I cringe just a bit when I hear coaching referred to as a lonely job. The job requires nearly constant collaboration, and so I’m talking with someone most of the day. Really, teaching can be a lonely job too. You spend the day with your students, none of whom can collaborate with you on the professional level, and at the end of the day, you’re faced with all kinds of things to do.
This is where I feel like the power of the coach comes in. No one wants to be wrong or treated as though they were being fixed. But many of us want someone to talk to who will be focused on our problems. A teacher colleague next door might be helpful, but s/he has their own problems that may take over the conversation. A coach comes in and is focused on you and your needs. It’s one of my favorite parts of the job, and has helped me overcome some guilt over leaving the classroom. I spent my first six months on the job haunted by this meme as I pondered my role as a coach:
Now I know better. I spent time yesterday talking with a teacher who is investigating guided reading. Now there is an overwhelming task to take on without formal training (yet…it is coming soon…). So, we worked on breaking it down. Why do guided reading? What are you hoping your students will get out of it? What information do you really need to make that happen? How do you get started? There are so many birdwalks to take in this area that talking it out with someone who can paraphrase your thinking, and help you sort through your thoughts, can be exactly what you need. Sure enough, the five minute planned conversation about a running record procedure turned into a 45 minute coaching conversation, and at the end the teacher said, “sometimes it helps just to talk it out.” Exactly!
So who coaches the coaches? It would be unfair to turn around on those teachers we coach and expect them to reciprocate – that’s not their job and they haven’t been trained to do that. They already have more than enough on their plates. Fellow coaches and I have organized a job alike afternoon once a month, where we join together and share out celebrations, ideas, new learning, and challenges. I’ve come across several articles on the power of these coaching get togethers. I was first inspired by the idea of the Mastermind group from the Cult of Pedagogy. But, when talking to other coaches, we thought we might keep it more loose at first – no specific agenda. No one in our group had done this before, and we didn’t want to formalize too much at first. I suppose this is the “forming” part of our group, but I’m not sure that it fully fits that framework, as we don’t have a “performing” goal at this point.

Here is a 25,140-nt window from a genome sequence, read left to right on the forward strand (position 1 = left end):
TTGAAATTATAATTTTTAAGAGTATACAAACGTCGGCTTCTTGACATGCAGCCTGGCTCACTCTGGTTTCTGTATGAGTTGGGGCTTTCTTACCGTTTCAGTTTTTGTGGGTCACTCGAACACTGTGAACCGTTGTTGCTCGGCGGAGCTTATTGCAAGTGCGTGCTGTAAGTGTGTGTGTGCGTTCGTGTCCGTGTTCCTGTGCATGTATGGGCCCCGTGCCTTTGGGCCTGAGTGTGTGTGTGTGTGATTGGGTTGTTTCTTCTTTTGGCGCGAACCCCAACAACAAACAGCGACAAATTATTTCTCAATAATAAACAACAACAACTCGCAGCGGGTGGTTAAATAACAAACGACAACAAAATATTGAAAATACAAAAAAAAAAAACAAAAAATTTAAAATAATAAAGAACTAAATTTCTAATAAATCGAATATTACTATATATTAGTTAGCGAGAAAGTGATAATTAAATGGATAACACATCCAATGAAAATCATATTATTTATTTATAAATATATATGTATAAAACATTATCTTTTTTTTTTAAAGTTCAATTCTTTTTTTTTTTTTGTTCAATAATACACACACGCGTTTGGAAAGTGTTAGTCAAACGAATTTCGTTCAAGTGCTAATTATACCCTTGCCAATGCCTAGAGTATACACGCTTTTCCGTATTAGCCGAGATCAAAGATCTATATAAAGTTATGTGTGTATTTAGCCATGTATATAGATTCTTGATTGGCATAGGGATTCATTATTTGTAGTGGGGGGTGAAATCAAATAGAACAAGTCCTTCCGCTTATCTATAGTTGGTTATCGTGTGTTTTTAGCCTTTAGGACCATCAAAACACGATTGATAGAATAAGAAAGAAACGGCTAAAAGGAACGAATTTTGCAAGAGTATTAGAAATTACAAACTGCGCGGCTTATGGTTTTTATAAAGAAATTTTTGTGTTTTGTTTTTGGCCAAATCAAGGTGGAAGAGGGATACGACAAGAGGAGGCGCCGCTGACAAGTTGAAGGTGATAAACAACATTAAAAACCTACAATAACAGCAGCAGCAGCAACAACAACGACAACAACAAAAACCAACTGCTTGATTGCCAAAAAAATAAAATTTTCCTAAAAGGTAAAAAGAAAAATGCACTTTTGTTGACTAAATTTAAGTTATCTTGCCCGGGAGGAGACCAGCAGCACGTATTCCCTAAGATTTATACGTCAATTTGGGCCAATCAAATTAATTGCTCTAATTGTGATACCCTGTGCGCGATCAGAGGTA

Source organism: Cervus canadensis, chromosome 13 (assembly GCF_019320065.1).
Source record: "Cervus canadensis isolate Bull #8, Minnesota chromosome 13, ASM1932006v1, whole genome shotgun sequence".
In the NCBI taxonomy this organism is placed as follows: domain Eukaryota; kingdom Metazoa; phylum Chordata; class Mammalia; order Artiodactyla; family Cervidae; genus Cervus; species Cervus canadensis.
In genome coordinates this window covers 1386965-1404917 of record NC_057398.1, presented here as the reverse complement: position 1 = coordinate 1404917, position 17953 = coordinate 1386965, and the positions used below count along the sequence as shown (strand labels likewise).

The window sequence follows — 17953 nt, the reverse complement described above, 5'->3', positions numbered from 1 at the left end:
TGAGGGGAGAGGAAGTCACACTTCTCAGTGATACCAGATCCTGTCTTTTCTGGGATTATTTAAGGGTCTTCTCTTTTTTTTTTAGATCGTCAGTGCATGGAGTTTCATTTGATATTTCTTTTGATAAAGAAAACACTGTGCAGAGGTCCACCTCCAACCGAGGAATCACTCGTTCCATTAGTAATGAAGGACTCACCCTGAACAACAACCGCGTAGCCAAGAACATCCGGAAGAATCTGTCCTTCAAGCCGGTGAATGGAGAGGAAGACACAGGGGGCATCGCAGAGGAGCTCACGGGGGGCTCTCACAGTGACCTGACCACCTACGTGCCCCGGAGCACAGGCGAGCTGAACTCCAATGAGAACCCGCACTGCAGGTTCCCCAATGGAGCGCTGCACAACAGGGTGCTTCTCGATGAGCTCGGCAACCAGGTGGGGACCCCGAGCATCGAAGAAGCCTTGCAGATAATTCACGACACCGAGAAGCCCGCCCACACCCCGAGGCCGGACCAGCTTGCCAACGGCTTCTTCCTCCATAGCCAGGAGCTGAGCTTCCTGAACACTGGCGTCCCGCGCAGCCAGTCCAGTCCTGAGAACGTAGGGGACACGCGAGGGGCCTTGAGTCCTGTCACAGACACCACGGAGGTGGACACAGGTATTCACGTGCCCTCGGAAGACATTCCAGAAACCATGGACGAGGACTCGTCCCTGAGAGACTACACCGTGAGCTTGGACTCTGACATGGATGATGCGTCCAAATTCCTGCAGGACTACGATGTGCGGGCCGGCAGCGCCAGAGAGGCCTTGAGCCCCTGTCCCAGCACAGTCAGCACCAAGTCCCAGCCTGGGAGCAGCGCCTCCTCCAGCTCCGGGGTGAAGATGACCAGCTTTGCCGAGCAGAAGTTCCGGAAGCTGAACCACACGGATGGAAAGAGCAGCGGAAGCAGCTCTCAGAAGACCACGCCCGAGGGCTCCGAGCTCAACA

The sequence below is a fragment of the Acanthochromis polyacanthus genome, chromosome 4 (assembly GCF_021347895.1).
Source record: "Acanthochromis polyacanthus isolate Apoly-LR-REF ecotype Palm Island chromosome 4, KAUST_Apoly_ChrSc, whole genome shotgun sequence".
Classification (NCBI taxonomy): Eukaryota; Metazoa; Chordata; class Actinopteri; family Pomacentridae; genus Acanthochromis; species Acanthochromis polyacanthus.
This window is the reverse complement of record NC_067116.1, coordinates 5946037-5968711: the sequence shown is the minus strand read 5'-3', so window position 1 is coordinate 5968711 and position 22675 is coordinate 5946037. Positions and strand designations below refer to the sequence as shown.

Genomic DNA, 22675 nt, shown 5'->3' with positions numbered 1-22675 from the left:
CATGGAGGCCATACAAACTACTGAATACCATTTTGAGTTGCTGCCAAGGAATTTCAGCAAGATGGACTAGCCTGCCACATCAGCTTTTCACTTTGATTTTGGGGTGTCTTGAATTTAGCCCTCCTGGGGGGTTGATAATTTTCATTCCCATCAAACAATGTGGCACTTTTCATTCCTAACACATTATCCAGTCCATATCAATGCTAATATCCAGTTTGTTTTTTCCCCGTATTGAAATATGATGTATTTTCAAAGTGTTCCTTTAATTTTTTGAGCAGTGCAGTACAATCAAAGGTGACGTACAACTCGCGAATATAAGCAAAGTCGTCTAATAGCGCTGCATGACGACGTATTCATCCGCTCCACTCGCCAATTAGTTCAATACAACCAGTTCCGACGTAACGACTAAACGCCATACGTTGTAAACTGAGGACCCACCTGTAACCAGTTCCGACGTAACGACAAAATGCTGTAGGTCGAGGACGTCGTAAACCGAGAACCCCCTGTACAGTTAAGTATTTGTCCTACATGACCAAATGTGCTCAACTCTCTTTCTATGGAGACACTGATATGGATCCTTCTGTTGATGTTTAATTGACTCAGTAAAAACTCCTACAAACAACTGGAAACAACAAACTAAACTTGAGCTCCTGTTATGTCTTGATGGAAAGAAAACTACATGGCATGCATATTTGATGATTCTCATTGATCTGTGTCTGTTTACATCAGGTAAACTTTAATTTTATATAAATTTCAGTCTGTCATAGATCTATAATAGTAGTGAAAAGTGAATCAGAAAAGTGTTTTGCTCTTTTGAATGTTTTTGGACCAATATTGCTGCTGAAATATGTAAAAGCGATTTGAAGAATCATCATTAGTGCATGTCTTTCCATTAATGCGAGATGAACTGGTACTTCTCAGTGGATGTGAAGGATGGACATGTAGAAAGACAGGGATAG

We looked at some coaching models in our first meeting. Although at this point our district has focused the coaching training on Cognitive Coaching, we talked a bit about other models that are out there. Student Centered Coaching is one that we started to investigate briefly, based on an article one member of our group shared.
But the best part was how the group organically shifted into sharing challenges while staying focused on solutions. Venting is a part of any job I suppose, but it doesn’t solve problems. TeachBoost says,
” Coaches must keep in mind that they need to restore themselves first before their work of restoring others can happen. ”
In a job alike group, we can certainly do some venting, and empathize with the challenges each other faces, but we also know we can brainstorm solutions. We didn’t formally do a Problem of Practice protocol, but we did end up investigating one of the challenges in more depth. In the process, I came up with my own new ideas for our guided reading book room while taking into account the pitfalls described by my colleague.
It was exactly what I needed, when I needed it. A reminder that we are not alone in this work. That no one has a perfect gig, nor does anyone expect perfection. No one “fixed” a coach, nor did anyone need “fixing.” Sometimes we just need to talk it out. In the process, we are validated, we are understood, and we feel like problems are not insurmountable.
How do you stay connected with colleagues and avoid the feeling of isolation?